Simplified experimental setup. Shown is the diode laser, which, together with the diffraction grating, forms the extended cavity diode laser (ECDL). The beam propagates through a vapor cell in pump-probe configuration and is recorded on a photodiode. The slide or liquid cell is inserted in the extended cavity. The angle θ that the text refers to cannot be seen in this top view because the angle is measured with respect to the vertical.
Absorption spectrum of rubidium. Shown is the absorption as a function of frequency for the 85Rb isotope. For comparison, we show the Doppler-broadened absorption profile (gray) and the saturated absorption spectrum (black). During the experiment, we use the saturated absorption spectrum and track the position of one of the peaks.
Refraction inside the glass slide. The angles θ and θ 1 are related via Snell's Law , where n is the index of refraction of the slide. The distance Δy is the vertical displacement of the beam compared to the beam without the slide (dashed line), and .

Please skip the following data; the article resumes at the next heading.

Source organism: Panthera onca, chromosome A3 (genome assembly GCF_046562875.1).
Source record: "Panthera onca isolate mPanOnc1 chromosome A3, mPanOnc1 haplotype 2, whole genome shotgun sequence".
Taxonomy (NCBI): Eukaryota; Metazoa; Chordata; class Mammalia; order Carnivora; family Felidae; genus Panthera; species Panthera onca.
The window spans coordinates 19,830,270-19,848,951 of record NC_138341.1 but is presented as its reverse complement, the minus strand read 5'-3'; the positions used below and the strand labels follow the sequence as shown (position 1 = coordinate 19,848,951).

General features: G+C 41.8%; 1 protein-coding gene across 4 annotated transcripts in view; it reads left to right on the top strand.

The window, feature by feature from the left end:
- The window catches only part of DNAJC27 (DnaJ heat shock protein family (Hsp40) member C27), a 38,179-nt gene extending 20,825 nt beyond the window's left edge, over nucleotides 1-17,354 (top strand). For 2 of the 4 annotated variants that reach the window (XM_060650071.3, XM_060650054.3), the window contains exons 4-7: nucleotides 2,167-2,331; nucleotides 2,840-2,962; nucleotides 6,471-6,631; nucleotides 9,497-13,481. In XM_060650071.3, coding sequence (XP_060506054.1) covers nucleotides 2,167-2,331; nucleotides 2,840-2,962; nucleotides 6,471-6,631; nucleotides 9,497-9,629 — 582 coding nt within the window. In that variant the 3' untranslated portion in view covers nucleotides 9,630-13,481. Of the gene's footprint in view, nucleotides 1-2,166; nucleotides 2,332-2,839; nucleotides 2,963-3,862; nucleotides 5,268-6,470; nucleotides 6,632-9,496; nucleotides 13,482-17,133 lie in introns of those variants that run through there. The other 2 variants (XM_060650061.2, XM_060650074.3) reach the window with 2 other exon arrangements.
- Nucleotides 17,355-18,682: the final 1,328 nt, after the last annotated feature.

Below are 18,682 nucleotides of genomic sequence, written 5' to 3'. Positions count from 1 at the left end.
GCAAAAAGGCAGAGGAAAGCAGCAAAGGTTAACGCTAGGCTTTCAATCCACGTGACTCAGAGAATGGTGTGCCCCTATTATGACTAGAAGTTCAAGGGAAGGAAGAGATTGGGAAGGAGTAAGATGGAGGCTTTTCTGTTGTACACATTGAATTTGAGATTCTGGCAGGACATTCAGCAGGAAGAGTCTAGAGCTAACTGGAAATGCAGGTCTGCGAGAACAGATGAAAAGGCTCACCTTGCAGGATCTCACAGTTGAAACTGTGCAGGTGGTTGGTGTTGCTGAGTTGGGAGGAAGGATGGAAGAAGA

The assembled liquid cell. The liquid has been inserted between two cover slips (note the bubbles in the figure). Most of the epoxy is around the edges to ensure that the thickness of the liquid layer is as uniform as possible. Completely sealing the cell also ensures that liquid cannot evaporate during the measurements.
Repeated refraction in the liquid cell; dG (dL ) is the thickness of the glass (liquid) layer. The angles follow Snell's Law and are described in more detail in the text.
Raw data displaying the angles for which a half wavelength has been added to the optical path length within the extended laser cavity. Shown are the data for the air-filled liquid cell (squares), the water-filled liquid cell (triangles), and the vegetable-oil-filled liquid cell (circles). The solid lines are a fit to the data using Eq. (3) (see the text for more detail about this fit).
Refraction inside the glass slide for two different angles of incidence θ and θ + Δ. Shown are the lengths L 1 and L 2 within the cell as well as the displacements y, y 1, and y 2 that are described in the text. The circled part of the figure is shown in more detail in Fig. 8 .
Magnified inset of Fig. 7 showing the exiting beams; this figure is used to derive an expression for l 3. The distances Δy and are the beam displacements.
Measured refractive indices for three different transparent substances. Values with uncertainties are our measurements. Also listed in square brackets are the accepted values for 780 nm light. 24
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